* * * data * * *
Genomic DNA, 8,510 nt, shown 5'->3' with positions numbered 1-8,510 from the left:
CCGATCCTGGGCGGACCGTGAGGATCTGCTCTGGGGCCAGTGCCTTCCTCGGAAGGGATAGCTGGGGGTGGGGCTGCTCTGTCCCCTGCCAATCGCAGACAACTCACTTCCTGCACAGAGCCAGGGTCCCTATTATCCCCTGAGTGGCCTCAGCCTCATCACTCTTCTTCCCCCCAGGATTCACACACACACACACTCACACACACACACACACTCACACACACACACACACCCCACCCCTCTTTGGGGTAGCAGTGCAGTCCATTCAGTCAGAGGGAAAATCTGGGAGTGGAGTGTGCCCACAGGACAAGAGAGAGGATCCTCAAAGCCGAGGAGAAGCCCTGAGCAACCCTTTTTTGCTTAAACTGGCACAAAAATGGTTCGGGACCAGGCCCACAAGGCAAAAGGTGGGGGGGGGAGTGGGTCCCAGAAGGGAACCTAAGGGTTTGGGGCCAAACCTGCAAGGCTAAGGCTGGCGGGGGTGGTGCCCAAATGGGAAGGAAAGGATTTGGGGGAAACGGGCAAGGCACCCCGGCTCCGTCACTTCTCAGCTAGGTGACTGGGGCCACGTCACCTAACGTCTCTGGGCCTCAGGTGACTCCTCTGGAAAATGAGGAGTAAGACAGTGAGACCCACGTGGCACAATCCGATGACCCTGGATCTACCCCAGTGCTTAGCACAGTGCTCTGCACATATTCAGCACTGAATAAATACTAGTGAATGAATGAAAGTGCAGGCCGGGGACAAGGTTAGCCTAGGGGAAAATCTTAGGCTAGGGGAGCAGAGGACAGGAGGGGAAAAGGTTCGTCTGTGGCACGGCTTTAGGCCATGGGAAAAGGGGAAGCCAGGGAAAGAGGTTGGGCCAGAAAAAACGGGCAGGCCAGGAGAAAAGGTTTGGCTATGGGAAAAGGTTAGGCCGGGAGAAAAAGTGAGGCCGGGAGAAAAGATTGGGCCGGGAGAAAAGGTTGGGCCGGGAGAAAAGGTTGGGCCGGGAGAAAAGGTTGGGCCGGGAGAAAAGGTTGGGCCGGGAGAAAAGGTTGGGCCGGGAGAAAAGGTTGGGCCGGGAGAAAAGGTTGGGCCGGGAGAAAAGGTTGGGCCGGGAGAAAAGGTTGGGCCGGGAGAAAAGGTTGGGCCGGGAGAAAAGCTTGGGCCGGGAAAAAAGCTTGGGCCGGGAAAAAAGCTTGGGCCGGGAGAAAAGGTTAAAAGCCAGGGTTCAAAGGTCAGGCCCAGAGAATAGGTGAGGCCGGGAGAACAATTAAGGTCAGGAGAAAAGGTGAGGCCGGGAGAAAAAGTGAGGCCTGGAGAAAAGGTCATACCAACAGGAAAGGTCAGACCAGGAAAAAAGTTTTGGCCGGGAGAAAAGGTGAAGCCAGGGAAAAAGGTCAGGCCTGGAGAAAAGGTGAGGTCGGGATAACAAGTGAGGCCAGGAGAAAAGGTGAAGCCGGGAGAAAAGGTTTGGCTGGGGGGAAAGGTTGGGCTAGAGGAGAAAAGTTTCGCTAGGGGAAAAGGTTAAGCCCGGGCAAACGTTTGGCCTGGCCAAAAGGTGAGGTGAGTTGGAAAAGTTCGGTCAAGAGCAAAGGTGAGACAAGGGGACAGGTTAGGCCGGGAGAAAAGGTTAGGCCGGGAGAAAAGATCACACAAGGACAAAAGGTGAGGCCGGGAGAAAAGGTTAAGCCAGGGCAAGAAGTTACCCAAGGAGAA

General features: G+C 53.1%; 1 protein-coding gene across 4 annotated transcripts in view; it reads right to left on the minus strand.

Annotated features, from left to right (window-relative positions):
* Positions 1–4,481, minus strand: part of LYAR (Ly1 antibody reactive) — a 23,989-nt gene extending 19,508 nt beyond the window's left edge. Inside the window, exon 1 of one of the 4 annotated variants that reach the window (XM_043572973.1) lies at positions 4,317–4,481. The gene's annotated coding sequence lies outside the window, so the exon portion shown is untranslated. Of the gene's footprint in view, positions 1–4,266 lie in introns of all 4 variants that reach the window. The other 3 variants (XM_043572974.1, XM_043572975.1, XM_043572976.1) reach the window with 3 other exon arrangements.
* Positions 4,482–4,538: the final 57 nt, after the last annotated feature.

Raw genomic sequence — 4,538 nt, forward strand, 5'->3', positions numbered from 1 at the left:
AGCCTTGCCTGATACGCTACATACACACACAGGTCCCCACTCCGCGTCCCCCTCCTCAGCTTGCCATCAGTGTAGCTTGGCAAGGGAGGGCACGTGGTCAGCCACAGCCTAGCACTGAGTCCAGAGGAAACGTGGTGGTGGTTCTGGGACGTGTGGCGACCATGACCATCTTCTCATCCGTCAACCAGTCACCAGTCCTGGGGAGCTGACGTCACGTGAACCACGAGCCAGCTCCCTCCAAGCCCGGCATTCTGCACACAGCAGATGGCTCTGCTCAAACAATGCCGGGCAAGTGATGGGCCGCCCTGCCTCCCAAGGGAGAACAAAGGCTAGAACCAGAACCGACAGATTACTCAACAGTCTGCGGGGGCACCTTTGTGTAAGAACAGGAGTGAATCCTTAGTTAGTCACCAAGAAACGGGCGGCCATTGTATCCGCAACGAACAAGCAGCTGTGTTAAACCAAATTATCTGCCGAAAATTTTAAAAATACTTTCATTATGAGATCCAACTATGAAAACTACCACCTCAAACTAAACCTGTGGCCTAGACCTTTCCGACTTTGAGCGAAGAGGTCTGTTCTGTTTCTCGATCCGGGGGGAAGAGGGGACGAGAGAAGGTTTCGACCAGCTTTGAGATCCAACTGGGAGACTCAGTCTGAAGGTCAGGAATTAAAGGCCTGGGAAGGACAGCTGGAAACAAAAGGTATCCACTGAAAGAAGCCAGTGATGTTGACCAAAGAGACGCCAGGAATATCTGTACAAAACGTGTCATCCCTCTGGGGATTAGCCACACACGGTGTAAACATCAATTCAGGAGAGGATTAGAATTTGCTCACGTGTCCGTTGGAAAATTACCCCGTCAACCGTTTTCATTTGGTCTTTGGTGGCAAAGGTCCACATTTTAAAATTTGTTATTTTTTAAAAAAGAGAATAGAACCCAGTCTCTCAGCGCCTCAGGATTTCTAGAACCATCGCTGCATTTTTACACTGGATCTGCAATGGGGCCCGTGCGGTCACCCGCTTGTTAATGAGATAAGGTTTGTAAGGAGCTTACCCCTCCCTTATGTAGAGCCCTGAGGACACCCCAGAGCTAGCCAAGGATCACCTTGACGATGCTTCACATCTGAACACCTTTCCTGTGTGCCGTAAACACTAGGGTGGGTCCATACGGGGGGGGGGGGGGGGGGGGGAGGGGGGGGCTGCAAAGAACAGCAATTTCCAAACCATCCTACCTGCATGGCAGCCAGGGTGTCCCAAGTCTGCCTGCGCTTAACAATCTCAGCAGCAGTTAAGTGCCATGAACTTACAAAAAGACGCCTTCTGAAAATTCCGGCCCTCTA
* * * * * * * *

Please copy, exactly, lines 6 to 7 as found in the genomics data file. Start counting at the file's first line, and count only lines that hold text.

* Positions 4,482–4,538: the final 57 nt, after the last annotated feature.

Raw genomic sequence — 4,538 nt, forward strand, 5'->3', positions numbered from 1 at the left: